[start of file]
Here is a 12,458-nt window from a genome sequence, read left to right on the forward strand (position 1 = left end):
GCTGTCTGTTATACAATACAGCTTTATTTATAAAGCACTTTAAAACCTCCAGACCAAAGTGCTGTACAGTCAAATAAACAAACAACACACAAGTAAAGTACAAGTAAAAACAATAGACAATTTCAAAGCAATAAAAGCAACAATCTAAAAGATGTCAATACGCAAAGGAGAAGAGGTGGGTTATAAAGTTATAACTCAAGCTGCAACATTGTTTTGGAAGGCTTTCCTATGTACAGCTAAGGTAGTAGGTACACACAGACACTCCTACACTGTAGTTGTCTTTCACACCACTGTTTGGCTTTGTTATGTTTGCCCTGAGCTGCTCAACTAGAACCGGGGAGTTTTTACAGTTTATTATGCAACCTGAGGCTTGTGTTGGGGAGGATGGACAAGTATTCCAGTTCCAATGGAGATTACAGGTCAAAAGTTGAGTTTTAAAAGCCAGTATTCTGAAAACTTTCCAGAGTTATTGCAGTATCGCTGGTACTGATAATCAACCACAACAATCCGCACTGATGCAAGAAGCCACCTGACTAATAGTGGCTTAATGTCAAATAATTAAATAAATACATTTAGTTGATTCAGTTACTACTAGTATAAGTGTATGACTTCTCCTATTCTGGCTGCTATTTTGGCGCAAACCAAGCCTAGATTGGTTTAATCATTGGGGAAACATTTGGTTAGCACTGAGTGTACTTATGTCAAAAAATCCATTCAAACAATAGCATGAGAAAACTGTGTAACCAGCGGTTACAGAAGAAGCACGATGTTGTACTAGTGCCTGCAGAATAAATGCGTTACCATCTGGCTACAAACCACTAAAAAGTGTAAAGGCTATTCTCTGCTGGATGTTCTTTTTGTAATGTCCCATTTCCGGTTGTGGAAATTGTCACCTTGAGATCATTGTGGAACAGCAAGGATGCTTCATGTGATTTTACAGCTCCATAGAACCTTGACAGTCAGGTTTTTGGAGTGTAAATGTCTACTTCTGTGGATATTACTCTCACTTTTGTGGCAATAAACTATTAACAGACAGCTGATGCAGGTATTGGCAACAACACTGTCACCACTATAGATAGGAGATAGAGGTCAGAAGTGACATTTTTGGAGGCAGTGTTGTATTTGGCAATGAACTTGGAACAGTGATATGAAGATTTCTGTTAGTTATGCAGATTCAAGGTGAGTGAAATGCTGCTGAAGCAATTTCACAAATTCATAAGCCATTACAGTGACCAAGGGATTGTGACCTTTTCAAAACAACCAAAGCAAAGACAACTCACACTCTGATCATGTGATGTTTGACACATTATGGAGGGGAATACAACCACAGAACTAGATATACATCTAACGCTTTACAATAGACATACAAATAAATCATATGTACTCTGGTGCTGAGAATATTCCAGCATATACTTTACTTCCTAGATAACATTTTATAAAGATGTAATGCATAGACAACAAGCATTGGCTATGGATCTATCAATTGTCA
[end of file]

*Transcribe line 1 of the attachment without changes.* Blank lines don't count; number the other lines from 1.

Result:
Here is a 12,458-nt window from a genome sequence, read left to right on the forward strand (position 1 = left end):